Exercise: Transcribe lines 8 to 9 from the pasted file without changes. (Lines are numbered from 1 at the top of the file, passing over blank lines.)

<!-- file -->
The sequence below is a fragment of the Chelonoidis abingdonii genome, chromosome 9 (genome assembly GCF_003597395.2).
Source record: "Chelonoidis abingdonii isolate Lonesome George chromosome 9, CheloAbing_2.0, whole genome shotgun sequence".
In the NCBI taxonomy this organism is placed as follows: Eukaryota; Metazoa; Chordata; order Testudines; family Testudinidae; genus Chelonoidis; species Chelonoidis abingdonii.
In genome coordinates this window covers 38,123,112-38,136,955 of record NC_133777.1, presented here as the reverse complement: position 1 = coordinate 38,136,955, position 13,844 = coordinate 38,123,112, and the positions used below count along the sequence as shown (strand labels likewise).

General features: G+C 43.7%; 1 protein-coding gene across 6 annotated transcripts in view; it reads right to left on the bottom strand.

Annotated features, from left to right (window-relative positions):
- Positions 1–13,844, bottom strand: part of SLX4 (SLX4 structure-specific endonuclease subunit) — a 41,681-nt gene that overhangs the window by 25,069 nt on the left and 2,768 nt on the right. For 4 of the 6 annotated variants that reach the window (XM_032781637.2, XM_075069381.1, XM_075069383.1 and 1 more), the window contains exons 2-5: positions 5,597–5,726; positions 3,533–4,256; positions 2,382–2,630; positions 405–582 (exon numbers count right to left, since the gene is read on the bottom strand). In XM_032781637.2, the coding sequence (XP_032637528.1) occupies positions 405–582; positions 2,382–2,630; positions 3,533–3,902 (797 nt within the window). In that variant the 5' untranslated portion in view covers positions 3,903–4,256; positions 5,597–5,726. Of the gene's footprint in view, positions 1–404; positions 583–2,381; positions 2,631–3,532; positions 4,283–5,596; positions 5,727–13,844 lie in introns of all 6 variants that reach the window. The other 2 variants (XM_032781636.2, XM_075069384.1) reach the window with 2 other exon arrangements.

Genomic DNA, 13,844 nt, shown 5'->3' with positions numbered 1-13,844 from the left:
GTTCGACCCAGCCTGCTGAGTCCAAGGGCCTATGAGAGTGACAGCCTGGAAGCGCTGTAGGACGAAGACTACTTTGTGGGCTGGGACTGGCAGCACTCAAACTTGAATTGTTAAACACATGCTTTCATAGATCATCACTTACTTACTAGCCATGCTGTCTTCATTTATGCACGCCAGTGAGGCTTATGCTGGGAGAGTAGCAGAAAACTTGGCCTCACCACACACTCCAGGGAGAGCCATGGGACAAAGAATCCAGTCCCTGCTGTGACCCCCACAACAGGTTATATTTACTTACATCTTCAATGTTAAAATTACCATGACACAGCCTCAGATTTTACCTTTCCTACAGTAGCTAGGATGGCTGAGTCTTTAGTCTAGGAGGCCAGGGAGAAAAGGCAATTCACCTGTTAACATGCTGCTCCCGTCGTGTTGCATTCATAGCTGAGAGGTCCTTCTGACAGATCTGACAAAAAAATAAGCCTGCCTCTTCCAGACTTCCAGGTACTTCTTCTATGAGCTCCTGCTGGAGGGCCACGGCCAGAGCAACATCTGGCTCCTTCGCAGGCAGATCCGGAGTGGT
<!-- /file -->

Genomic DNA, 13,844 nt, shown 5'->3' with positions numbered 1-13,844 from the left:
GTTCGACCCAGCCTGCTGAGTCCAAGGGCCTATGAGAGTGACAGCCTGGAAGCGCTGTAGGACGAAGACTACTTTGTGGGCTGGGACTGGCAGCACTCAAACTTGAATTGTTAAACACATGCTTTCATAGATCATCACTTACTTACTAGCCATGCTGTCTTCATTTATGCACGCCAGTGAGGCTTATGCTGGGAGAGTAGCAGAAAACTTGGCCTCACCACACACTCCAGGGAGAGCCATGGGACAAAGAATCCAGTCCCTGCTGTGACCCCCACAACAGGTTATATTTACTTACATCTTCAATGTTAAAATTACCATGACACAGCCTCAGATTTTACCTTTCCTACAGTAGCTAGGATGGCTGAGTCTTTAGTCTAGGAGGCCAGGGAGAAAAGGCAATTCACCTGTTAACATGCTGCTCCCGTCGTGTTGCATTCATAGCTGAGAGGTCCTTCTGACAGATCTGACAAAAAAATAAGCCTGCCTCTTCCAGACTTCCAGGTACTTCTTCTATGAGCTCCTGCTGGAGGGCCACGGCCAGAGCAACATCTGGCTCCTTCGCAGGCAGATCCGGAGTGGT